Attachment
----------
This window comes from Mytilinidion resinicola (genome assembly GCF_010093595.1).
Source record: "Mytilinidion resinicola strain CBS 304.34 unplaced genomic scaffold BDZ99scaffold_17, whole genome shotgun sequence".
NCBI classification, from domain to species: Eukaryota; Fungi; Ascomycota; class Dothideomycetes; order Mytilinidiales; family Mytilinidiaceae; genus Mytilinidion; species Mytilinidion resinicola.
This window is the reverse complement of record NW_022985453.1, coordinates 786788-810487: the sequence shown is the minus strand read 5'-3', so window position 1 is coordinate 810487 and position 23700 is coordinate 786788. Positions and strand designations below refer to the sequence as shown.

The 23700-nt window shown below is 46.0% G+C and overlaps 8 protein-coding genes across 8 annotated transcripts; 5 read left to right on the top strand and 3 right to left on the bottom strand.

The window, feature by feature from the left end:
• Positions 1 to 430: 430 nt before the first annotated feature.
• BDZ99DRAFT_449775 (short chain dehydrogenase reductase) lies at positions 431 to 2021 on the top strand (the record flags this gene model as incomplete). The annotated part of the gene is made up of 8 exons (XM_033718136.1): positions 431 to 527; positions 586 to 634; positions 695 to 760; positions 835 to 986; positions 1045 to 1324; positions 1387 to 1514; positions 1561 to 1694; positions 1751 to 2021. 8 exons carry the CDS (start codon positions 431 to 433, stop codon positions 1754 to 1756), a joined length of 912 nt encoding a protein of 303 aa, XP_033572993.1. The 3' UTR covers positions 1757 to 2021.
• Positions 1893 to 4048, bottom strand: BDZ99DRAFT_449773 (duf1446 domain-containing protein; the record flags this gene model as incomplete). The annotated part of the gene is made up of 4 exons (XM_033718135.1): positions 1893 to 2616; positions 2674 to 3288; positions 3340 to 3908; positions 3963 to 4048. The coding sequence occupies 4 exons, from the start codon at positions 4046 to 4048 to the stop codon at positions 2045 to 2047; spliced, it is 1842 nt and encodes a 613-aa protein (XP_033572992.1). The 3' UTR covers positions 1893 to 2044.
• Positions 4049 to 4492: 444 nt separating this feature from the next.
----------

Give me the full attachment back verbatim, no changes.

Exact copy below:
This window comes from Mytilinidion resinicola (genome assembly GCF_010093595.1).
Source record: "Mytilinidion resinicola strain CBS 304.34 unplaced genomic scaffold BDZ99scaffold_17, whole genome shotgun sequence".
NCBI classification, from domain to species: Eukaryota; Fungi; Ascomycota; class Dothideomycetes; order Mytilinidiales; family Mytilinidiaceae; genus Mytilinidion; species Mytilinidion resinicola.
This window is the reverse complement of record NW_022985453.1, coordinates 786788-810487: the sequence shown is the minus strand read 5'-3', so window position 1 is coordinate 810487 and position 23700 is coordinate 786788. Positions and strand designations below refer to the sequence as shown.

The 23700-nt window shown below is 46.0% G+C and overlaps 8 protein-coding genes across 8 annotated transcripts; 5 read left to right on the top strand and 3 right to left on the bottom strand.

The window, feature by feature from the left end:
• Positions 1 to 430: 430 nt before the first annotated feature.
• BDZ99DRAFT_449775 (short chain dehydrogenase reductase) lies at positions 431 to 2021 on the top strand (the record flags this gene model as incomplete). The annotated part of the gene is made up of 8 exons (XM_033718136.1): positions 431 to 527; positions 586 to 634; positions 695 to 760; positions 835 to 986; positions 1045 to 1324; positions 1387 to 1514; positions 1561 to 1694; positions 1751 to 2021. 8 exons carry the CDS (start codon positions 431 to 433, stop codon positions 1754 to 1756), a joined length of 912 nt encoding a protein of 303 aa, XP_033572993.1. The 3' UTR covers positions 1757 to 2021.
• Positions 1893 to 4048, bottom strand: BDZ99DRAFT_449773 (duf1446 domain-containing protein; the record flags this gene model as incomplete). The annotated part of the gene is made up of 4 exons (XM_033718135.1): positions 1893 to 2616; positions 2674 to 3288; positions 3340 to 3908; positions 3963 to 4048. The coding sequence occupies 4 exons, from the start codon at positions 4046 to 4048 to the stop codon at positions 2045 to 2047; spliced, it is 1842 nt and encodes a 613-aa protein (XP_033572992.1). The 3' UTR covers positions 1893 to 2044.
• Positions 4049 to 4492: 444 nt separating this feature from the next.